This interactive walkthrough (created using Whatfix) helps in guiding the users efficiently across the complex ITSM platform, ServiceNow. It helps users in understanding the different aspects of the platform quickly in contrast with learning it through a verbose knowledge base.
Commonly found in mobile apps, instructionals overlays and coach marks are brief hints that help the users find what they need on the app. It is also prevalent in web apps which provide quick instructions that require users’ attention.
For example, here’s how Google uses coach marks are used on Gmail.
The user’s attention is focused on the highlighted part, which explains how the inbox is categorized. It’s given in a way that is easily comprehensible to the user.
These are very similar to interactive walkthroughs but do not prompt actions. The idea is to give the user a quick overview of a new feature, a description, a promotion or an instant contextual help. Facebook does this beautifully.
Remember how they got your attention for the all new Facebook reactions? That is a brilliantly designed interactive tooltip!
Since the advent YouTube, Vimeo, and Wistia, the use of explainer videos in the product tour has become more of a basic thing. Explainer videos have boomed in popularity for services that may be very hard to describe in a clear and succinct way.
By harnessing both the visual and auditory sense of the users, these videos help in narrating engaging and relatable ideas of a product to the user. Giving the user the business value right up front.
The most popular success story about explainer video is that of Dropbox.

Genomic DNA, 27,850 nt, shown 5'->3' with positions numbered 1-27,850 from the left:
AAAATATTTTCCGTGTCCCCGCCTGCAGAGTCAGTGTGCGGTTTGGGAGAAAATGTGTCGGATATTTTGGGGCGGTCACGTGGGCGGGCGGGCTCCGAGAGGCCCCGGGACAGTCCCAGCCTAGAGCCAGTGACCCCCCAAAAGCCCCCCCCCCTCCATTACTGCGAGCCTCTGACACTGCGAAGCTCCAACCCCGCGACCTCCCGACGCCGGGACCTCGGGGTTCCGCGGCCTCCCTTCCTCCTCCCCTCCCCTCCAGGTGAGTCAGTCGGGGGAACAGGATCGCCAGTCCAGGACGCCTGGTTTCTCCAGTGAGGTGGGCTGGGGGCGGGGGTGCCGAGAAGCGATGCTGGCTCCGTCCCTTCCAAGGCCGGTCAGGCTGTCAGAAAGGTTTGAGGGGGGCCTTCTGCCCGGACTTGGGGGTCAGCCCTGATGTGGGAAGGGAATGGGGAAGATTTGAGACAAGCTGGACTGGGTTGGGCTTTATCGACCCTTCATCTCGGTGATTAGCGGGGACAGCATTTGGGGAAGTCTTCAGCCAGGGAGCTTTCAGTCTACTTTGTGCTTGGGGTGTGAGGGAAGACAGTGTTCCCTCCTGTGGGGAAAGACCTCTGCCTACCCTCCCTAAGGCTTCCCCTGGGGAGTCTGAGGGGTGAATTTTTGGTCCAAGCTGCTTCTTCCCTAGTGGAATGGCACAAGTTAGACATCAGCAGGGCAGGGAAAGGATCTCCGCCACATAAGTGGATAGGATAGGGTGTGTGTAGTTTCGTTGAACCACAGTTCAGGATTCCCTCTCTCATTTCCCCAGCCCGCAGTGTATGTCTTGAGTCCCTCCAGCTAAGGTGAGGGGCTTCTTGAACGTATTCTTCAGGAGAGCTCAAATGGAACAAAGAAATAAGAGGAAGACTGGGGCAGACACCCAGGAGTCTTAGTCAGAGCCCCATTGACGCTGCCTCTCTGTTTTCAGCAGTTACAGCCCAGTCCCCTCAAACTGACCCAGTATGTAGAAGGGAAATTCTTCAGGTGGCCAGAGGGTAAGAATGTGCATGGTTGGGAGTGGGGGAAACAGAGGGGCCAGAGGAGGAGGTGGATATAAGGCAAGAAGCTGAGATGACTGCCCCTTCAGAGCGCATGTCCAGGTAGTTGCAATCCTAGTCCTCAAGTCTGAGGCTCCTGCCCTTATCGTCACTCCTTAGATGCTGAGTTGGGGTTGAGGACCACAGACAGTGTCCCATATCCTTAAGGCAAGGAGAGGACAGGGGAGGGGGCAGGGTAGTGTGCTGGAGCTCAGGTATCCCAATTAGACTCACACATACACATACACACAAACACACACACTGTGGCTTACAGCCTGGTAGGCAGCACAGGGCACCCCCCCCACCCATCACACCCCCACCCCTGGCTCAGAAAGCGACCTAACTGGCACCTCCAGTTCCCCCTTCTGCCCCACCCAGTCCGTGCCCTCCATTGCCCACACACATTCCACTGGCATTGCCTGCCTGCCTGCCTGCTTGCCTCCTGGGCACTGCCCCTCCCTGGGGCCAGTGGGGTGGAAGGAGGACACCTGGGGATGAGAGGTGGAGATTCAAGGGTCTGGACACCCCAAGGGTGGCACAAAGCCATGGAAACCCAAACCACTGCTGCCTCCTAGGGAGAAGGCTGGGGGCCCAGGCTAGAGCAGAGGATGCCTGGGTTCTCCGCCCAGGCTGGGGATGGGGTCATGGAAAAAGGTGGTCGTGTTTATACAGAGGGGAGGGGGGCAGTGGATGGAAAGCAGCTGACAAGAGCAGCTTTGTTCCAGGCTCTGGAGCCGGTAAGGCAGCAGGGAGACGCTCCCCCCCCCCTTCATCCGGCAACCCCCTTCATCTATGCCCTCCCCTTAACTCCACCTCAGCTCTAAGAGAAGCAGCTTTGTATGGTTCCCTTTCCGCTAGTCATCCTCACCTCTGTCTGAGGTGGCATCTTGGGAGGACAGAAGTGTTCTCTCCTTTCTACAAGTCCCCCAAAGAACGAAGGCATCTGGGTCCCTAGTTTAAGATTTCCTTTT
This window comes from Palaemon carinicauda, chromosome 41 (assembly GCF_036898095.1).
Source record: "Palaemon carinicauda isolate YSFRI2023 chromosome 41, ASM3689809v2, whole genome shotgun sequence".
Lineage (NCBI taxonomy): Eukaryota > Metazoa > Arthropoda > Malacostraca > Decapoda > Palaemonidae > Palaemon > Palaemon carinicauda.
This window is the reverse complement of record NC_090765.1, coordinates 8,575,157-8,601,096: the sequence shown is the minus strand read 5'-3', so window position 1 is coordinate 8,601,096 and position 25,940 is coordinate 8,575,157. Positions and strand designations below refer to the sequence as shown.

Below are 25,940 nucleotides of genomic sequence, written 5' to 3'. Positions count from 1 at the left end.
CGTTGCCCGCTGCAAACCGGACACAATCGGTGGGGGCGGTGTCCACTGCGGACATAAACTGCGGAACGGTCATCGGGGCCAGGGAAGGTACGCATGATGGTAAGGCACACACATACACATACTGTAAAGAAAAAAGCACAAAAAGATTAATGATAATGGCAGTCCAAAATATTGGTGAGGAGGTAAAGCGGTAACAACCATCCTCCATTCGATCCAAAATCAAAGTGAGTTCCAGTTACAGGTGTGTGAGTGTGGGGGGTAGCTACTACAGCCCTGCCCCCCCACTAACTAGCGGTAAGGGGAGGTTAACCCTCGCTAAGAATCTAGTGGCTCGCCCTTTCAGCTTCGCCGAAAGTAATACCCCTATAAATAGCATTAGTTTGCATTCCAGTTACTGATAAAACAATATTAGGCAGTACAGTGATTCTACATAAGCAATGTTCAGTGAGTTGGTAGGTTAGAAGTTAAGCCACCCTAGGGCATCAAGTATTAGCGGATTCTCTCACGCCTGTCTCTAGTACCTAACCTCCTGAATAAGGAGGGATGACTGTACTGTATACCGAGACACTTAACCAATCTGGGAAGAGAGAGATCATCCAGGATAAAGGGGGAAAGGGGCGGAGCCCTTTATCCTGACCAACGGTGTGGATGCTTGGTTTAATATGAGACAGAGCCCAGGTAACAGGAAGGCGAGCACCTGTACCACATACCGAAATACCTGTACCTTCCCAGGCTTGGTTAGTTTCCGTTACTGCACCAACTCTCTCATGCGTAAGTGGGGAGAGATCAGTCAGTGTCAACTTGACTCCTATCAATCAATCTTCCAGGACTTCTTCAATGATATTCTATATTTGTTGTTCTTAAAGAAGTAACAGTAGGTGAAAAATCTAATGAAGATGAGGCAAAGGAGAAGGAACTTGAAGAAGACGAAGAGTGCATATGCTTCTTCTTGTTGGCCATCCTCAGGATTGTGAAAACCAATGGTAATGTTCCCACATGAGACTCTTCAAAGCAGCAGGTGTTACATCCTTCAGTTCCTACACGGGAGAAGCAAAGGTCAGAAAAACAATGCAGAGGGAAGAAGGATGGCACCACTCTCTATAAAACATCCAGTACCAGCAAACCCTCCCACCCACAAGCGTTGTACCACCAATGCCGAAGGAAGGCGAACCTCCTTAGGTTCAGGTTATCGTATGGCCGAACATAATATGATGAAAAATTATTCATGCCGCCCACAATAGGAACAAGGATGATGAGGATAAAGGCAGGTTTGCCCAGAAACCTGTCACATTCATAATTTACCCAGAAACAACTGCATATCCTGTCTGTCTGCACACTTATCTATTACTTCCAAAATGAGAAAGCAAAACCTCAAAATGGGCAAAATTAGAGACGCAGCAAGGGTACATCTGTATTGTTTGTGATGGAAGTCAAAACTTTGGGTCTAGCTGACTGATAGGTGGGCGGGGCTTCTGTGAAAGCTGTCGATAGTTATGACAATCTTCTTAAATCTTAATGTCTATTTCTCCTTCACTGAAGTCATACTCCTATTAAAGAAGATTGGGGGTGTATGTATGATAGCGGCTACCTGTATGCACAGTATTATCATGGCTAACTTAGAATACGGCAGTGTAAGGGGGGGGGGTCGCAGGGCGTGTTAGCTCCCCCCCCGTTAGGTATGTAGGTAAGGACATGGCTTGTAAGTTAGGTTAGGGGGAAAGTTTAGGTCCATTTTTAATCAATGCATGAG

“Upon putting up the video, Dropbox’s conversion rate jumped up by 10%, resulting in 5 million new customers and $24 million in revenue. With over 25 million views today, the video played a huge role in getting Dropbox to 100 million users by 2012, with $0 advertising spend.” – Customer.io
The explainer video is also used in many products as a part of their product tour, wherein they begin the product tour with a splash screen or interactive walkthrough with a video embed.
Product tours are completely subjective to the built of your web app and user type that you cater to!
Web apps that are sophisticated would generally have a lot of touch-points, that users generally may not interact with. This could be because:
Product tours are a solution that deals smartly with these situations by giving the user a prompt to learn by interaction. Albeit, it may be annoying to power users, we cannot brush away the fact it is also preferred by many users.
For many of the amazing web products on the internet today, the road from stranger to a thriving userbase is littered with potholes. A poor onboarding process and training experience mean countless users are left to fend for themselves. And these are users whose lives could be significantly improved through using these products.
If you think you use a product that isn’t as easy to grasp in a few minutes, then it’s wise to consider an option like a Product tour. Always remember, if your users can’t use your product, then that means it doesn’t work!
What do you think about Product tours? Let’s discuss in the comments below.
Are you looking for an interactive product tour solution? I urge you to try out Whatfix.